Encased within the bones of the body, there exists an organ system, the bone marrow, in which a large number of different cell types develops. Most bone marrow (BM) cells belong to the hemopoietic and lymphatic lineages (i.e. erythrocytes, platelets, granulocytes, macrophages and lymphocytes). Other cell types have also been shown to be derived from precursor cells that are present in the BM: tissue mast cells (Kitamura et al., 1977 and 1981), dendritic cells (Steinman et al., 1974; Pugh et al, 1983), Kupffer cells (van Furth, 1980; Bouwens and Wisse, 1980) and osteoclasts (Ash et al, 1980). The bone marrow is thus a source of cells which have a wide variety of functions and which can be found in many tissues of the body. Most BM cells are mature cells. Although the mature cells are important for the homeostasis of the body, they will not be considered in this thesis. Many experiments have been and still are performed with the intention to characterize and isolate the cell(s) that give rise to the above mentioned mature cell types. The concept of a pluripotent hemopoietic stem cell {PHSC) has arisen from these experiments. It has been hypothesized that the PHSC, after the proper stimulation, can give rise to all BM derived cell types. Another important characteristic of the PHSC is its capacity for self renewal. This will be discussed below. Other experiments have pointed to the existence of cells in the BM that have only a limited capacity for differentiating and self renewal potential when compared to the PHSC. These "restricted" stem cells can only give rise to descendants in one or two closely related differentiation pathways. These stem cells are often referred to as progenitor cells or committed precursor cells and as uni(or bi)potent hemopoietic stem cells. This stem cell type receives little attention in this thesis.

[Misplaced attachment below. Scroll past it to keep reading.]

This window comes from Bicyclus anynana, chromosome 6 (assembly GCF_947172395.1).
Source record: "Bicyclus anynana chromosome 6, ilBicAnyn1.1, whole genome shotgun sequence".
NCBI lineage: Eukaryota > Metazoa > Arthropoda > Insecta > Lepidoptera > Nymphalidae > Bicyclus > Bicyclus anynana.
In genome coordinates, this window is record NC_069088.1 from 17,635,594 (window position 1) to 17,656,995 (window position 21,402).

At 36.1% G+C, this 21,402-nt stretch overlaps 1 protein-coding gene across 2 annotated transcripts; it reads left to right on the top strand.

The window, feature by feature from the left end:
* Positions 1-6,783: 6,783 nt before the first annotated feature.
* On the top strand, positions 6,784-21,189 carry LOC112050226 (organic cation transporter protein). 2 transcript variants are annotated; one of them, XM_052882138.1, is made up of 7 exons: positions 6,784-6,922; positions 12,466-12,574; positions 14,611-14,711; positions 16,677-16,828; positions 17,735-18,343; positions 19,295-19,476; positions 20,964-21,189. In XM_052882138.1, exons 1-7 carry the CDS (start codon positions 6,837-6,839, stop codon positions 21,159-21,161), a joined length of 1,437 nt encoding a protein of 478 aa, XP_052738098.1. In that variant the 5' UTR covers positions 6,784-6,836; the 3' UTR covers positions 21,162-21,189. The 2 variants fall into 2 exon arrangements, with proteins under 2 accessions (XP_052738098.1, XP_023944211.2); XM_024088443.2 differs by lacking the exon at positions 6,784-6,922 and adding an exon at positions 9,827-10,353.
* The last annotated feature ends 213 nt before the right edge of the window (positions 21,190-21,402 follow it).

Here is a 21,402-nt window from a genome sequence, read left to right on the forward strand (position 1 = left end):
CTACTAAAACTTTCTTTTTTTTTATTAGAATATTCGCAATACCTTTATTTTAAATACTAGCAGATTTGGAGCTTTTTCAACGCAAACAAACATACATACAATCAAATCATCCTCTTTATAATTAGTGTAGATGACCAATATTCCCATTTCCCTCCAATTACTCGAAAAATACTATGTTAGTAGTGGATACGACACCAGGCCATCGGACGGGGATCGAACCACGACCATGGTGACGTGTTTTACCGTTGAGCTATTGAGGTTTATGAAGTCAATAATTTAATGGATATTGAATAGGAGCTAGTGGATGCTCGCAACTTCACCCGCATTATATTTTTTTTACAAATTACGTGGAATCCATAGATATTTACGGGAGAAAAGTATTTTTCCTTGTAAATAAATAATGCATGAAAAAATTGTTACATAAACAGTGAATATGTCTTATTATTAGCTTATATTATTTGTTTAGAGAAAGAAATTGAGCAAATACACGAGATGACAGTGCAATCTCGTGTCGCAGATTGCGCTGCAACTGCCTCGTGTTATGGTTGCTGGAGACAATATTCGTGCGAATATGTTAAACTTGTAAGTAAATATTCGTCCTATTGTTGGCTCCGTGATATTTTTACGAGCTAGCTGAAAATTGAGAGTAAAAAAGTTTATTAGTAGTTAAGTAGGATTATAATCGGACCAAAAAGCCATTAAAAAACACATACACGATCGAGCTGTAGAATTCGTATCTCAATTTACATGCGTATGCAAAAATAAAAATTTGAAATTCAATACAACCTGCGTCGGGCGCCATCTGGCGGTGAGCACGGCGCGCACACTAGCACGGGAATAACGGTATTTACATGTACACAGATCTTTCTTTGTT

bones, erythrocytes, homeostasis, pluripotent hemopoietic stem cell, thymus
D.W. van Bekkum (Dirk)
Erasmus University Rotterdam
The work presented in this thesis was supported by the foundation for Medical Research FUNGO, which is subsidized by The Netherlands Organization for the Advancement of Pure Research ZWD.
978-90-90-01337-4
hdl.handle.net/1765/38927
Erasmus MC: University Medical Center Rotterdam

Mulder, A.H. (1986, September 10). Differentiation of hemopoietic stem cells in the thymus . Erasmus University Rotterdam. Retrieved from http://hdl.handle.net/1765/38927